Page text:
'Dream big', 'never give up'; Sen. Murray's advice to young girls in the U.S.
March 1 marks the official start of Women’s History Month, and all month long, FOX 13 Seattle is going to highlight the women in Washington state doing big things and making history.
Washington State Senator Patty Murray began her political career in 1988, and ran for senate in 1992 – where she has been serving ever since. Sen. Murray joined Good Day Seattle Wednesday morning to talk about her journey.
LIZ: You arrived in the Senate as one of six female senators in 1992. Talk about that experience, and some of the changes you have seen during that time for women in Congress.
"There have been a lot of changes. I think having women on committees, being in conversations, not being the only women in the room and talking about real life issues to the senate and what we need to be doing for our families and communities across the country has been a great change."
"When I first came in, I often was the only woman in the room. I often felt like, ‘if I don’t bring this up, nobody else will’ – which was true. There have been a lot of physical changes too. When I came into the senate, there wasn’t even a women’s bathroom next to the senate floor, because there hadn’t been any women – or enough to have one."
LIZ: When you look back at yourself embarking on your political journey in 1988, what advice do you think you would give your younger self?
"I think I would say what I say to people today; to have confidence in yourself, to listen to people, listen to your friends and neighbors, constituents and communities that you represent, because then you can be a strong voice for them, and be confident in what you’re talking about.
"I would say what I’ve always told people, don’t ever let anyone tell you, ‘you can’t make a difference’."
"If you’re feeling strongly about an issue, or you feel that a voice needs to be heard, or an issue needs to be resolved, know that there are a lot of other people that feel the same way. It is your job as an elected representative to bring their voices to the places where you can make a difference."
LIZ: You are a mom, you are a senator in a very high-profile position [that carries] a lot of pressure too; As a woman, what is it like to feel like you’re doing it all? I feel like a lot of us look at women like that and go, ‘I don’t know if I can do all of this at once?’ How do you balance all of this, and make it look good?
"Again, have confidence in yourself. I will say, ‘I can do this, because I have a great family who supports me’ – even though they may not agree with me all the time on the issues. But they are there for me. I have a great community around me, and I take the time to really work on the issues."
"You can’t come into this job and just say, ‘I’m here’. You have to really understand what you’re working on. Take the time to really go through it. Do your homework. Then you [will] have the confidence to come and fight for what you believe in."
LIZ: When it comes to fighting for what you believe in – we talk about Women’s History Month; where does the fight for women go now? There are a lot of issues facing women right now. You have really been vocal on the Roe v. Wade issue that just happened in the Supreme Court. You’ve got the pay gap between genders for men and women. What happens next?
"I think that’s a really important question. I have two young granddaughters, and I want to make sure the world is open to them. And that means removing the barriers, so that they can be whoever they want to be, and be able to accomplish their dreams and their goals here in the United States of America."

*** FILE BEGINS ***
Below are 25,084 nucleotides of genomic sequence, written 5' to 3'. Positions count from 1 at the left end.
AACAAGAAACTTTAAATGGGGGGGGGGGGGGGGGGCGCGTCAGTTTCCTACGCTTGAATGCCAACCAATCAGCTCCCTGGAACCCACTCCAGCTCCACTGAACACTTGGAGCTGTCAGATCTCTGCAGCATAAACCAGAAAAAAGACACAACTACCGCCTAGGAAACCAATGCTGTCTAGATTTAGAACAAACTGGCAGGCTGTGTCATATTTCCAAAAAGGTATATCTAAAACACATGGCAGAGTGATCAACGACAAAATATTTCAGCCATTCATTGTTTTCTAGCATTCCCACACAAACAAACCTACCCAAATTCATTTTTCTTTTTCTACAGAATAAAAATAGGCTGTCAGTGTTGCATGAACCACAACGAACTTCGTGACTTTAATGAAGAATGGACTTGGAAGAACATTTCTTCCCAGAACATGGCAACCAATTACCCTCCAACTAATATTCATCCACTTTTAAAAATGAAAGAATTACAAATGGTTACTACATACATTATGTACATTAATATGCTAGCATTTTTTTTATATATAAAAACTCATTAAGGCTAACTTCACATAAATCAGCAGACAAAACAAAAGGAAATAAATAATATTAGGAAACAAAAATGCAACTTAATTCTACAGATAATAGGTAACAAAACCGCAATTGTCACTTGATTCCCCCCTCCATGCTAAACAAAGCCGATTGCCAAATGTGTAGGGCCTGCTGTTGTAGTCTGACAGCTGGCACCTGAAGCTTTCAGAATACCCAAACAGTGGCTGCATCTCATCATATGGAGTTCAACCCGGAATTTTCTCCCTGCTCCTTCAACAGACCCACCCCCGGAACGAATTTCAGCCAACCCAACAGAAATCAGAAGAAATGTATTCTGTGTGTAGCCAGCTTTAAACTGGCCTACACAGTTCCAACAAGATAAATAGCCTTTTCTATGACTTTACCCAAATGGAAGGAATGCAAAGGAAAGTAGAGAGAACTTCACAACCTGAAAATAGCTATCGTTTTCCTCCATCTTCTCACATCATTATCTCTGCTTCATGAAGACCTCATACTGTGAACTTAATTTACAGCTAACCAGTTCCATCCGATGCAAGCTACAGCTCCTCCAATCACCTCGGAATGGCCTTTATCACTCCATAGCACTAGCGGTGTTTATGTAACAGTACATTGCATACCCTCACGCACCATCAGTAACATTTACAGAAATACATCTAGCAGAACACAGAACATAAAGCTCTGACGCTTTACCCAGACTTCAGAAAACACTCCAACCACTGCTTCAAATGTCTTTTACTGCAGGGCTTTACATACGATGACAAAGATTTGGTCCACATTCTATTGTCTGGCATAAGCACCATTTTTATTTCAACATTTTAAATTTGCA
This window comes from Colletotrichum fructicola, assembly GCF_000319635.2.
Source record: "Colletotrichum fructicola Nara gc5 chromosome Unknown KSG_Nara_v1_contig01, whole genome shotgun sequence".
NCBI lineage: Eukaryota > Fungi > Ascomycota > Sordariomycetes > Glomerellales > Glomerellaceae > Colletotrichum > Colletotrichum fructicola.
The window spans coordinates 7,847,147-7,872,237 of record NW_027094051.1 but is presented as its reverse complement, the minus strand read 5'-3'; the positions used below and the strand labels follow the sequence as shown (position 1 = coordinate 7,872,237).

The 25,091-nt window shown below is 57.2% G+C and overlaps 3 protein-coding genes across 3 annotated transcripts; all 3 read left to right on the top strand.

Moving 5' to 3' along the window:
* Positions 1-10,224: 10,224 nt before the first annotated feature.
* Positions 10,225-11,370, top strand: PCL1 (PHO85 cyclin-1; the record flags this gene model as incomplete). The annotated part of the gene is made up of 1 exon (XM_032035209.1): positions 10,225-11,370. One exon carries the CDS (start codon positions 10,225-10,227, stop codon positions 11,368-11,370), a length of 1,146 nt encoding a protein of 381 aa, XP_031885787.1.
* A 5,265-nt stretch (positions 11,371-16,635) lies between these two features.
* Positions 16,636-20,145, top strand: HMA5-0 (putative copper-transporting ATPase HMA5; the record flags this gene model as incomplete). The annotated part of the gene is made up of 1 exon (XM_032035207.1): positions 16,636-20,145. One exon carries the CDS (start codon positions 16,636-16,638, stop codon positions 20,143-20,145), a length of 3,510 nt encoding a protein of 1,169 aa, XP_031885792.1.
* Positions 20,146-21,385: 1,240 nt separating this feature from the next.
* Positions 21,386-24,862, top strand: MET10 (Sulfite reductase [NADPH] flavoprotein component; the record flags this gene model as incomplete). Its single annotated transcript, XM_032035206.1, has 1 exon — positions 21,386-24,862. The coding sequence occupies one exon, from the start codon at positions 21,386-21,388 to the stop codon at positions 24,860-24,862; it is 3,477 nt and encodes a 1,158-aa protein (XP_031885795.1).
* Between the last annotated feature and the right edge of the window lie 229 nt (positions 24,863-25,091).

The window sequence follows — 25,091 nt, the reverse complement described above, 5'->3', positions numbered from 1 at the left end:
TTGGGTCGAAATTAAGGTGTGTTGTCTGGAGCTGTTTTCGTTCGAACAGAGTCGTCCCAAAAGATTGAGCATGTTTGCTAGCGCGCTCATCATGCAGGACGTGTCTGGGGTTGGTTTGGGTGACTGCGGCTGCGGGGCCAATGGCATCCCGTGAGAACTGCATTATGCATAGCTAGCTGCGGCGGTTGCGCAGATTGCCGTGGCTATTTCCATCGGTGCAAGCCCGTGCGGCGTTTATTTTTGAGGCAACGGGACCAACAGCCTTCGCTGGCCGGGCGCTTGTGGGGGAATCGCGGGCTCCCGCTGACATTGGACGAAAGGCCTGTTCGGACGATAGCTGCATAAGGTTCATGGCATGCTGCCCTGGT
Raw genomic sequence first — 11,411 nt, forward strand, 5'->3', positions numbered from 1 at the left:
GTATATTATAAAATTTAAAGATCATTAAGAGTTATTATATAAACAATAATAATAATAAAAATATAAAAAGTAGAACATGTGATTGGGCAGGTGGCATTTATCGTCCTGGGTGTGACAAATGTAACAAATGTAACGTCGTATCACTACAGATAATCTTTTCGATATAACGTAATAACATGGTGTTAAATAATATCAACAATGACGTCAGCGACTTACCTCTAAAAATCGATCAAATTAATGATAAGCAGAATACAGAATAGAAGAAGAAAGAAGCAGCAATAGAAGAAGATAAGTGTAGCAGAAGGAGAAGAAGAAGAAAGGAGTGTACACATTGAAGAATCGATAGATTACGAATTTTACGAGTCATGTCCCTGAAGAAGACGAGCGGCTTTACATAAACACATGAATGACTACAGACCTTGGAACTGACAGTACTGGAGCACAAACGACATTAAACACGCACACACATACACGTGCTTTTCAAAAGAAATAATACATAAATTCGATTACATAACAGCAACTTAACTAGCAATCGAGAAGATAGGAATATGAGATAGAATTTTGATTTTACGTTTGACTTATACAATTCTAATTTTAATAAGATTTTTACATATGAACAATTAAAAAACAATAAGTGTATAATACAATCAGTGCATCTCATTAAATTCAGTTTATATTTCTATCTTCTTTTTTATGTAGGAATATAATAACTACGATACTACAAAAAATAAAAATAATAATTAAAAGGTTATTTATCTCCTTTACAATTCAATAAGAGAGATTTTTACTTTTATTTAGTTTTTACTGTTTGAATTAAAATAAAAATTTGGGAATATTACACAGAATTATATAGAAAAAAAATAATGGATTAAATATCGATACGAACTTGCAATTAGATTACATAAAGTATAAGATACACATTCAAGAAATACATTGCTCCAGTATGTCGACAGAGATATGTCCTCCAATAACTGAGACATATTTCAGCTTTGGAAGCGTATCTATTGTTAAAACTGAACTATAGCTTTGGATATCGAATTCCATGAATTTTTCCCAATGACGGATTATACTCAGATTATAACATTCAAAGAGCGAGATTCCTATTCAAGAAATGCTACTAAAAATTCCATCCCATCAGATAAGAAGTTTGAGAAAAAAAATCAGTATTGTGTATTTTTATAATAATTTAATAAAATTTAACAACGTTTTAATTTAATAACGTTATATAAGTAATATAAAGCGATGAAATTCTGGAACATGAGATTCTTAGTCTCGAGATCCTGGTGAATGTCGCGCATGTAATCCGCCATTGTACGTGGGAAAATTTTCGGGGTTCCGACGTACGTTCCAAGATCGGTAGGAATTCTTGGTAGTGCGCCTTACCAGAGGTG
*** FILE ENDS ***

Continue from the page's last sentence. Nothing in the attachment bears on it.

"So making sure they can make their own choices about their reproductive health is an important part of that. Making sure that they have the opportunities, the ability to be able to earn a degree, making sure their communities are safe, making sure that we are doing whatever we can in the United States Senate to build an economy, and build a country where girls can grow up and compete and be a really important part of our country and where we go."
LIZ: This year, you became the first woman President Pro Tempore in the Senate. Talk a little about that role, and that history-making moment.
"Well, it should’ve come a long time ago, but it came about and I am [the] person, because of seniority in the senate. That has a lot to do with who assumes this role. It is a really important historic moment, because for the first time, a woman is now president pro tempore."
"Small fact: When I became President Pro Tempore, they had to change all the forms in the President Pro Tempore’s Office from ‘him’ to ‘her’. It should’ve happened a long time ago."
"Basically, I oversee the senate. I work with my senate colleagues and leadership. There’s a number of things I have to do; sign bills and do everything like that as a leader in the senate. And I welcome this opportunity to bring a woman’s voice to this position not only to do the job that I’m doing, but to show young girls in this country that if they believe in themselves, work hard and dream, they can become whoever they want to be."
LIZ: Maybe there is a young girl watching, and they want to be in your seat someday. What else would you say to them? Because I feel like those dreams can feel really big and a little out of reach. What would you say?
"I’d say, ‘dream big’. You never know what’s going to happen in your life; what turns will occur, what will happen in historic moments, what will influence you and the decisions you make. But dream big, because that is what we need young girls, and young boys, to do today to make sure our country is strong.
"I would say, ‘never give up’. No day is perfect. No time is always right. You lose sometimes, you win sometimes, but keep your eye focused on what you want to do, and you’ll get there."